Despite repeated stern warnings from state Treasurer Dale Folwell, legislation adding $3 billion in state debt for unspecified transportation projects flew through House and Senate committees with bipartisan support.
Sen. Bill Rabon, R-Brunswick, led Senate Bill 758 through the Senate Finance Committee Tuesday, June 5. The Senate Transportation Committee takes it up at 10 a.m. Wednesday. Rep. John Torbett, R-Gaston, ushered identically worded House Bill 1010 through the House Transportation Committee. It was sent to the House Appropriations Committee.
Titled the Build NC Bond Act of 2018, the borrowing in fact would be special indebtedness, not a bond. That sparked controversy.
Highway projects typically are funded with general obligation bonds secured with the full faith and credit of the state. They have lower interest rates. The bonds must be approved in a statewide public vote. Folwell favors that approach. Critics and even some backers of the plan also note that rising commodity prices, fueled in part by President Trump’s trade policies, could force taxpayers to pay more for the projects.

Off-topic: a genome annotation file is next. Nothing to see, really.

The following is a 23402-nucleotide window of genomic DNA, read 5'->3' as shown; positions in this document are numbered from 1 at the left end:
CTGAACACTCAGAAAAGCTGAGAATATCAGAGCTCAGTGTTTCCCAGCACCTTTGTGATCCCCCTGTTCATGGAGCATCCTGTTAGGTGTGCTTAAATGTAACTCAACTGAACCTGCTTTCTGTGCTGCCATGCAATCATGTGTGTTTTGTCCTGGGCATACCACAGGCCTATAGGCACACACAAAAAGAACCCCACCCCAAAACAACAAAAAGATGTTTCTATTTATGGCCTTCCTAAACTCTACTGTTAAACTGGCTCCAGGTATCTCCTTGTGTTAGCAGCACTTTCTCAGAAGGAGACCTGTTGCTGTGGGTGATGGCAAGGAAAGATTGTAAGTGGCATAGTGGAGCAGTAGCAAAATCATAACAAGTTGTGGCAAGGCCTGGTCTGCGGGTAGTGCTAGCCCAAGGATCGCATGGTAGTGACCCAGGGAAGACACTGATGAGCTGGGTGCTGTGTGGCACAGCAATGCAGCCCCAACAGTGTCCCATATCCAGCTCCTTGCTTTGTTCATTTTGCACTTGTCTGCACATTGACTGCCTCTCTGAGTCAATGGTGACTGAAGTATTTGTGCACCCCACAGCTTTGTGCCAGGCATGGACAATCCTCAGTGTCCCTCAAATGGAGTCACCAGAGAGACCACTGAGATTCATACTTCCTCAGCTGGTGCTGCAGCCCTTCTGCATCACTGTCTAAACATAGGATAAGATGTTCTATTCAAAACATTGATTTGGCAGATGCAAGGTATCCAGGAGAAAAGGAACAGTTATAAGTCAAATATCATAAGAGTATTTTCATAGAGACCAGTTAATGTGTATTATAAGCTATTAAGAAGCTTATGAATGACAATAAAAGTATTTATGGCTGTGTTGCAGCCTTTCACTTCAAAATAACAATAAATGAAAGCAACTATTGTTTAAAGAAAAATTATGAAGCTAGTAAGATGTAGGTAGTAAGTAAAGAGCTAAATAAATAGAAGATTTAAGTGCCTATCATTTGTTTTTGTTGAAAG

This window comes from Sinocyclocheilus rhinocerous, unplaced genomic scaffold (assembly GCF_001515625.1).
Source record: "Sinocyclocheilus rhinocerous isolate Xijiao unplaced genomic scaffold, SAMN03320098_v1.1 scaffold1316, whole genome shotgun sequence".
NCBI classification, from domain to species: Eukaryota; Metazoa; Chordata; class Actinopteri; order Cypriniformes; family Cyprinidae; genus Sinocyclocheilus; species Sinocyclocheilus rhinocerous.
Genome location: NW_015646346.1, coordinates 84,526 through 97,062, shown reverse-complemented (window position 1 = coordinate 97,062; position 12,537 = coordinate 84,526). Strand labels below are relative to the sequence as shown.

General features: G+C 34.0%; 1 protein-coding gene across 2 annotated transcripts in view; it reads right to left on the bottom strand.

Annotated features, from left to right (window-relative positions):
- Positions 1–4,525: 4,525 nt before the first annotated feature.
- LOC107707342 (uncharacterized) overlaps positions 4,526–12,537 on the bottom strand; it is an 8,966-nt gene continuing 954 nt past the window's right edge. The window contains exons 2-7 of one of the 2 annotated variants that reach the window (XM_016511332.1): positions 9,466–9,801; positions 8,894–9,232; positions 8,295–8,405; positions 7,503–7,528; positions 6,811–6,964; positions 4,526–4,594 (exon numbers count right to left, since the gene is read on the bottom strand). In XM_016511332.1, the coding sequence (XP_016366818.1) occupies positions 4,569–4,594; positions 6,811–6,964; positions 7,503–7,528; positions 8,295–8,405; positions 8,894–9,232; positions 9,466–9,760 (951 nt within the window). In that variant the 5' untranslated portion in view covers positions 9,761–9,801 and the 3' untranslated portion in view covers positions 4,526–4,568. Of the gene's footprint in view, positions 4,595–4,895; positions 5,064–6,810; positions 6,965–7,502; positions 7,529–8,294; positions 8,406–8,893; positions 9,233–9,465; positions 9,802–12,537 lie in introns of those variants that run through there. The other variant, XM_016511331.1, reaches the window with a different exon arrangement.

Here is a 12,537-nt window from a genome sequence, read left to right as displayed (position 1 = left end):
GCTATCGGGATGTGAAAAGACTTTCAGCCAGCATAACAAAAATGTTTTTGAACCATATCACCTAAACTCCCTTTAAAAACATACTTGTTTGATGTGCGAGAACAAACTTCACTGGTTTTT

Special indebtedness is not backed by the state’s General Fund, so interest rates and costs are higher. The Build NC Bond Act pledges payback from future Highway Trust Fund revenues generated from fuel and car sales taxes along with state Department of Motor Vehicle driver license fees.
Rabon insisted the measure had plenty of safeguards to ensure it was fiscally responsible. He called it “a very prudent conservative tool” to accelerate road building.
Torbett said it would cost the state less to borrow $3 billion than to pay for projects from the Highway Trust Fund because inflation would escalate prices in future years.
“We’re borrowing money from ourselves. Folks this is not obligating taxpayers for a dime,” claimed Senate Finance Committee Co-Chairman Jerry Tillman, R-Randolph.
“It’s not risky debt when you have all of the assets we’ve got in cash,” Tillman said. The state has $1.8 billion in the Highway Trust Fund, and billions more in various savings accounts, he said.
No more than $300 million a year could be issued over 10 years. NC Build would fund only regional and division level projects, not statewide activity. They would be prioritized according to a ranking formula in current law.